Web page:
In the compressed, sometimes circular history of jazz, the freshest ideas often come from the past.
Many young musicians, looking to push their music forward, are now mining the music of the late 1950s and '60s, the birth of what we think of as modern jazz. A quintet led by trumpeter Thomas Marriott, 33, will attempt to re-create and reinterpret that sound Sunday in a show at the New Orleans Creole Restaurant billed as a tribute to hard-bop pianist and composer Horace Silver.
It's a tricky thing, the nostalgia effect," said Marriott, who with tenor saxophonist Cory Weeds conceived the idea. We're trying to get butts in seats, but we don't want to be putting this music on in a museum. It's more about keeping it alive and well and putting our own spin on it, not doing exact covers per se, but having our own twist.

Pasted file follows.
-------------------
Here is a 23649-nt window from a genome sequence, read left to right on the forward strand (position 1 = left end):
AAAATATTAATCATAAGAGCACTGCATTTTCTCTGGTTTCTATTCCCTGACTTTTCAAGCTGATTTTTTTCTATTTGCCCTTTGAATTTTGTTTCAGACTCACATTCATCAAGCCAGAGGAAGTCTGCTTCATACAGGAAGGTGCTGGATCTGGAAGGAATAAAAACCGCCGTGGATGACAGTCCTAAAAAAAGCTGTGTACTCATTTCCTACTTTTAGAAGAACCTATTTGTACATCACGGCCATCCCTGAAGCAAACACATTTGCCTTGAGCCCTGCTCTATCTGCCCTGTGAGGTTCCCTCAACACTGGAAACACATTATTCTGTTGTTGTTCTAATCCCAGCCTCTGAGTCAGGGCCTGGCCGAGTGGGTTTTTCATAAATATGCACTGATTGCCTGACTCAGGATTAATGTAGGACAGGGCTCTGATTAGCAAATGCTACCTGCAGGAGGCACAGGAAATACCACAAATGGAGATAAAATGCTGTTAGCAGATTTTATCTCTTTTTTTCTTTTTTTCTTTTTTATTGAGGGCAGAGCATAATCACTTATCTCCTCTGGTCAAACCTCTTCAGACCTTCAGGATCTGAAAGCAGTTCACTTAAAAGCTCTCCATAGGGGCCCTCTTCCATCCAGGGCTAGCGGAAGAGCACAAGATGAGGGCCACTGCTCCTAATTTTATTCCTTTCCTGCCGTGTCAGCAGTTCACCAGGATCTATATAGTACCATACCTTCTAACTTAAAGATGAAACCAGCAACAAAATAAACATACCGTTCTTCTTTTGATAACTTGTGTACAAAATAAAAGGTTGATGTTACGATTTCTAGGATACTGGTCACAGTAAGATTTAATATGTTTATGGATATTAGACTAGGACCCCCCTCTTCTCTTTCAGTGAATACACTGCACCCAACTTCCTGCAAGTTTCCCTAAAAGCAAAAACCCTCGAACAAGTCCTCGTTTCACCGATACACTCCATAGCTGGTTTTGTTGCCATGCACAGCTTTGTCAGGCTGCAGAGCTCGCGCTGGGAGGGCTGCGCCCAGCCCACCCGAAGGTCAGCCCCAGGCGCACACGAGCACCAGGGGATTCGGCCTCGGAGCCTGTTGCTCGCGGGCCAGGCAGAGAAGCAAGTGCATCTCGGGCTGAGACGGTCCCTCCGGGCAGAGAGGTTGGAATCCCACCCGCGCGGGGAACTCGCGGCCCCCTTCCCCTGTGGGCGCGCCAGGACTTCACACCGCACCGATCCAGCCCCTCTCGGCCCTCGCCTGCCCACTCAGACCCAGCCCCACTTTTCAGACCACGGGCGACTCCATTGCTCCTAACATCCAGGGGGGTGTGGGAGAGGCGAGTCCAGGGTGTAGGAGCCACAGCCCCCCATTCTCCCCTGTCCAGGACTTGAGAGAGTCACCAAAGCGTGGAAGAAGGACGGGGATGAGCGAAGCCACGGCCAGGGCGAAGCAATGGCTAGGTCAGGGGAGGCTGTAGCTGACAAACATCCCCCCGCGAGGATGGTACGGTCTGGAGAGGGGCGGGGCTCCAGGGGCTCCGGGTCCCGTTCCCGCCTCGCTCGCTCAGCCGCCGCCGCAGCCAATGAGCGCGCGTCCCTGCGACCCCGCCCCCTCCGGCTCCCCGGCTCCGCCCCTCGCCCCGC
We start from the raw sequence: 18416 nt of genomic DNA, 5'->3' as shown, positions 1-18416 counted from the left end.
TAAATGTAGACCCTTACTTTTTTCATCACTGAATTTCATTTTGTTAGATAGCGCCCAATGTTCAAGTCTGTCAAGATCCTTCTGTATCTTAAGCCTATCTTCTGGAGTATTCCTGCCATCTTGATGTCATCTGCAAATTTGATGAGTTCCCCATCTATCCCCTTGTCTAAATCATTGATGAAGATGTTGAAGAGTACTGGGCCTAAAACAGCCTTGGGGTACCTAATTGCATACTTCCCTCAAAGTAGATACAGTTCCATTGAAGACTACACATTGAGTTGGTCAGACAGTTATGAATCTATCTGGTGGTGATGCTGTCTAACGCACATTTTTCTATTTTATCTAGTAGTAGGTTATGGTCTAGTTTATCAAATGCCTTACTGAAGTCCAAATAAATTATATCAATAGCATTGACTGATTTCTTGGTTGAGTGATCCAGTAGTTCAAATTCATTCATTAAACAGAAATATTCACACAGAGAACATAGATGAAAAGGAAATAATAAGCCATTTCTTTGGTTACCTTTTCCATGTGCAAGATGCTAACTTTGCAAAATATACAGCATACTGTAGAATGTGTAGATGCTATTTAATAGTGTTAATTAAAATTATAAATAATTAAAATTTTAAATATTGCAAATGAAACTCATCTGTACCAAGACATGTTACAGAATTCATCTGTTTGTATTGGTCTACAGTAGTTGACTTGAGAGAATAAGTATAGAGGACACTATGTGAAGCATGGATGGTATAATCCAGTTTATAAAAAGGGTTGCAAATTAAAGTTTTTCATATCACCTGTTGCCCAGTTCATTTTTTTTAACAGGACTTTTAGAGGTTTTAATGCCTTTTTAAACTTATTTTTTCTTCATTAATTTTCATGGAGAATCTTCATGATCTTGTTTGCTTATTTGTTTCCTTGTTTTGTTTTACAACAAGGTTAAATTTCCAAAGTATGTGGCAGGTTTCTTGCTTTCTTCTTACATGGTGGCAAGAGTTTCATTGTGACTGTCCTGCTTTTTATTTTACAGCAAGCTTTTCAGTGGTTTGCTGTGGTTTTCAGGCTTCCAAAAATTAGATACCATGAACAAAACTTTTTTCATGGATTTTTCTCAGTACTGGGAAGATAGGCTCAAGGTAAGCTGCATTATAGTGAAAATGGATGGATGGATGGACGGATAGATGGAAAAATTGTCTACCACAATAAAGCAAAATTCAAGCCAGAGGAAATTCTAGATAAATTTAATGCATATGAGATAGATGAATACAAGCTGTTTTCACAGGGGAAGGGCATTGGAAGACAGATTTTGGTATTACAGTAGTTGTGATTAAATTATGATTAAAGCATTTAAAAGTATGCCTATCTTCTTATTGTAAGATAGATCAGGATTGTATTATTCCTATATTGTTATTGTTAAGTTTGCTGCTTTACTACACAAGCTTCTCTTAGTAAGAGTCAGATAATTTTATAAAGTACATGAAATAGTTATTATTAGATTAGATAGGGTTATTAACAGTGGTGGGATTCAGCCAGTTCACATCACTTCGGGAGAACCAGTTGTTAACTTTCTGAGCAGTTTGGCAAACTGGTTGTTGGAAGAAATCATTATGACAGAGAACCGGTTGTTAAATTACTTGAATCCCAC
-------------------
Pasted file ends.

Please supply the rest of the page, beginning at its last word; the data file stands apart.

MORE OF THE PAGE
Horace's tunes are very definitive of a certain style of jazz music, influenced by Latin and African music, the blues and gospel. There's a lot of stuff to tap into."
Silver, who turned 81 Wednesday, was a member of Art Blakey's Jazz Messengers, the emblematic jazz group of its time. It employed many of the most talented young musicians of its day and is associated with having created the Blue Note sound, a brand of hard bop that defined the record label.
The music we're playing is testosterone music," said drummer Matt Jorgensen, who joins pianist Travis Shook and bassist Phil Sparks to compose the quintet's rhythm section. It's very muscular and very raw. That period of jazz is often mischaracterized. It was really like punk rock. You were going from big groups to small groups. It's music that demands to be played with conviction."
The set is a departure from much of the jazz played locally, an ethereal, experimental, more intellectualized sound.
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